Monday, October 12, 2015

Mystara Monday: Module X1 - The Isle of Dread

It's time to explore one of the most famous D&D adventure modules of all time, and very likely the single most played adventure module ever, Module X1: The Isle of Dread.

Originally published in 1981, The Isle of Dread was included in every Expert Rules boxed set as an introductory wilderness adventure. The copy I have is the second version, revised to match up with the Mentzer revision of the Expert Rules. Mostly this involves a number of monsters being replaced due to being left out of the new rules (giant squids were replaced with water termites, a sea dragon with a hydra, and so forth.)

At its core, The Isle of Dread is an adventure inspired by Skull Island from King Kong. The party come into possession of pages from a ship's log describing the discovery of a mysterious island, the natives of which live on a small peninsula separated from the main island by a massive protective wall. The natives claim an ancient city in the center of the island holds great treasure, and the adventure assumes the lure of both exploration and profit will be enough to get the players hooked (a reasonable assumption.)

I suspect every D&D player above a certain age
recognizes this map.

On reaching the island the party finds an island of jungles and hills populated primarily by giant animals and dinosaurs (no giant apes, however.) The adventure itself consists of exploring the island, fighting monsters for their treasure, and ultimately reaching the island's central plateau where a temple ruin provides a short dungeon delve. It's less about the individual encounters on the island and more about the overall feel of exploration in uncharted wilderness far from civilization.

The Isle of Dread is also the adventure module that first provides a map of Mystara (though it's not called that yet, the map is simply of 'The Continent') and details each of the major countries shown on the map. One full page at the front of the adventure consists of a paragraph or two for each country, and is where things are established such as Glantri being a magocracy, Darokin's status as a merchant republic, or the Heldann Freeholds' resemblance to ancient Ireland. All of this information would be expanded on in later adventures and in the Gazetteers, but this is where it all started.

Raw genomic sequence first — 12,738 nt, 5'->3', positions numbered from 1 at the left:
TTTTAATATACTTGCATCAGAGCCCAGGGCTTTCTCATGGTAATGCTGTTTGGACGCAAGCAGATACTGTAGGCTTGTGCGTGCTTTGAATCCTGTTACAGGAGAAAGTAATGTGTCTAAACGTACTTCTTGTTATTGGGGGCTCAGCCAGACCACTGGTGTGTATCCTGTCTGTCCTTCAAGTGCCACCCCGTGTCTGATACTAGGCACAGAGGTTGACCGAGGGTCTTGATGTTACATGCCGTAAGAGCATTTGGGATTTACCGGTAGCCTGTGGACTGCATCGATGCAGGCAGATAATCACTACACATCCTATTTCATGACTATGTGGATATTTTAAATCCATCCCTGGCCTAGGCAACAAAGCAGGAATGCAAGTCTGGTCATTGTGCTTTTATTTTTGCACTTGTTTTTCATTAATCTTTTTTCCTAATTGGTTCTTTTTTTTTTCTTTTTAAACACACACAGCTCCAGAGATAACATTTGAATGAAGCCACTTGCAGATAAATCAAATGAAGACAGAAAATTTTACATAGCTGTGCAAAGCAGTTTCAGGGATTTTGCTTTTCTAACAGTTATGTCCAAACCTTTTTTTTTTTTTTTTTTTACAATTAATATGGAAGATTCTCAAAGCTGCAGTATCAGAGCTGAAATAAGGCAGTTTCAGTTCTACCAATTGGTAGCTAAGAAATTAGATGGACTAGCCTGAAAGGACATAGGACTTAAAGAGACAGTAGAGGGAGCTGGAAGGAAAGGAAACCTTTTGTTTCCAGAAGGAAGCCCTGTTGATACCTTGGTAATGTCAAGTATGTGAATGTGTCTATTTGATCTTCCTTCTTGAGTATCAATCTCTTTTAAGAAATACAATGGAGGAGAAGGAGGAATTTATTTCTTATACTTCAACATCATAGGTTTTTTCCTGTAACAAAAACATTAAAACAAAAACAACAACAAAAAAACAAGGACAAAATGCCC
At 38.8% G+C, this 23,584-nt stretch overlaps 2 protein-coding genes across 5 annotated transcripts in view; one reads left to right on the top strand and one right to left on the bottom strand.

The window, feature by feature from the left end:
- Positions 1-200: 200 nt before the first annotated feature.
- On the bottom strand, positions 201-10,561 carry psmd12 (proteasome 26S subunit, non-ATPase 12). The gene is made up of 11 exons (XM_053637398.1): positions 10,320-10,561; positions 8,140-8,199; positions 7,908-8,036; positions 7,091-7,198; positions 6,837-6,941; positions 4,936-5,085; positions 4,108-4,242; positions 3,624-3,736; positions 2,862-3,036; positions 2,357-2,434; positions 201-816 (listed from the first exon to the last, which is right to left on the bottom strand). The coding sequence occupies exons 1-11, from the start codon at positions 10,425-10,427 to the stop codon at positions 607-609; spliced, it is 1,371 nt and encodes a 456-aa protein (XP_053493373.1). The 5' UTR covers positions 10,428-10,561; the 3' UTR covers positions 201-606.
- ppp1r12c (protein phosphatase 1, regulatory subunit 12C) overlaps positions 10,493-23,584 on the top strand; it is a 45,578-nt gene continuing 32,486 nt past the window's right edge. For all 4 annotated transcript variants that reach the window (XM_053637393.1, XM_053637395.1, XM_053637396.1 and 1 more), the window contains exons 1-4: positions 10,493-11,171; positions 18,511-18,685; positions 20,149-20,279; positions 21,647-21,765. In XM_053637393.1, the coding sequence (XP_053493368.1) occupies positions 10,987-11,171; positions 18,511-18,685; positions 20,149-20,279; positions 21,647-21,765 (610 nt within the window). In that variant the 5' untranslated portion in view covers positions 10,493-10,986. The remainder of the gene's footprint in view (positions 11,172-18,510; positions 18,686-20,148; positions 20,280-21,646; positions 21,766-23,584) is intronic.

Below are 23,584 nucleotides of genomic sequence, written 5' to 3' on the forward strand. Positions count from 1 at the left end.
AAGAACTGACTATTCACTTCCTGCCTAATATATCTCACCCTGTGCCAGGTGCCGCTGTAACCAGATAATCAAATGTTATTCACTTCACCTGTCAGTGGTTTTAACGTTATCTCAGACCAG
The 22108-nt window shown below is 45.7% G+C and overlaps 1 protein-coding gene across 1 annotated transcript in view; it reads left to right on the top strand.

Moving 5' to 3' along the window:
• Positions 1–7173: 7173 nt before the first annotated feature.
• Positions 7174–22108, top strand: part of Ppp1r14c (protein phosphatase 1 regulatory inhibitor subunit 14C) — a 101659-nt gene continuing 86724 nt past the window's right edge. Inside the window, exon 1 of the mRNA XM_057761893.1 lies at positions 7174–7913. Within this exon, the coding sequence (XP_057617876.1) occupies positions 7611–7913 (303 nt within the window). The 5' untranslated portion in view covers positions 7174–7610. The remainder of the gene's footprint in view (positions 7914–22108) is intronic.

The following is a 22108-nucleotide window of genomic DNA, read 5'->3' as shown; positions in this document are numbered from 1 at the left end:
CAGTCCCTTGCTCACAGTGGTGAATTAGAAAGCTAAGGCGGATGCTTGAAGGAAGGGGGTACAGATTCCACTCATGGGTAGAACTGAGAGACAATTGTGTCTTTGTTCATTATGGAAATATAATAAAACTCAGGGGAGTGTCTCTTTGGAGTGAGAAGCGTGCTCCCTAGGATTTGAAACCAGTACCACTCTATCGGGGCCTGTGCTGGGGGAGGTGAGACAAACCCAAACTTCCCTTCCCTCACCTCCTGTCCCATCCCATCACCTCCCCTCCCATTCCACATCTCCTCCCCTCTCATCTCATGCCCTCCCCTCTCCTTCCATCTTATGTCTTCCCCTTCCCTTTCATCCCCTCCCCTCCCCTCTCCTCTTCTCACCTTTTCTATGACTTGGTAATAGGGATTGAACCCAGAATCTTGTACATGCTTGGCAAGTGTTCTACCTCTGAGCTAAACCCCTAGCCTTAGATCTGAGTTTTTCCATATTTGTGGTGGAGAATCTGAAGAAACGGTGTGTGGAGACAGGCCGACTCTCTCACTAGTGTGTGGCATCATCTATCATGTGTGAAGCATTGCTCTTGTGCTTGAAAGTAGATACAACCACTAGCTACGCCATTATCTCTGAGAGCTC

It's not even the Known World yet at this point.

A number of important creatures are introduced in this module as well, including nearly a dozen dinosaurs and other prehistoric creatures, including giant ground sloths and giant elk. There's a definite 'land that time forgot' feel to the whole thing. Also, a few new sentient races make their debut here, such as the aranea (giant spell-casting spiders), the phanaton (halfling-sized racoon / flying squirrel people), and the kopru (evil amphibious beings with mind control powers). This is also where the rakasta, a race of cat people, first appear; they go on to become an important race in Mystara, with other rakasta tribes showing up elsewhere in the world, as well as on the moon. Not the one you can see, the invisible moon. The moon rakasta ride flying sabertooth tigers and are patterned on feudal Japan. Rakasta are awesome, is what I'm saying.

I'm pretty sure this is the adventure I've run more than any other over the years; I can think of at least four separate campaigns that have visited it. I actually made a point of not using The Isle of Dread at level in one campaign since I knew many of the players had experienced it already. Instead I planned to have the party visit it much later, well after it had been discovered and explored by others. In more than one campaign players have planned to claim the island and make it their domain once their characters were high enough level and sufficiently wealthy to build strongholds.

Next week we'll move on to Module X2: Castle Amber, one of the weirdest adventure modules you'll ever see, and another that turns out be important to the development of Mystara. Also, part of it is set in France.


  1. Replies
    1. Isle of Dread is one of the modules I always look to as an example of a perenially great adventure. It's really not all that complicated, but it does so much right.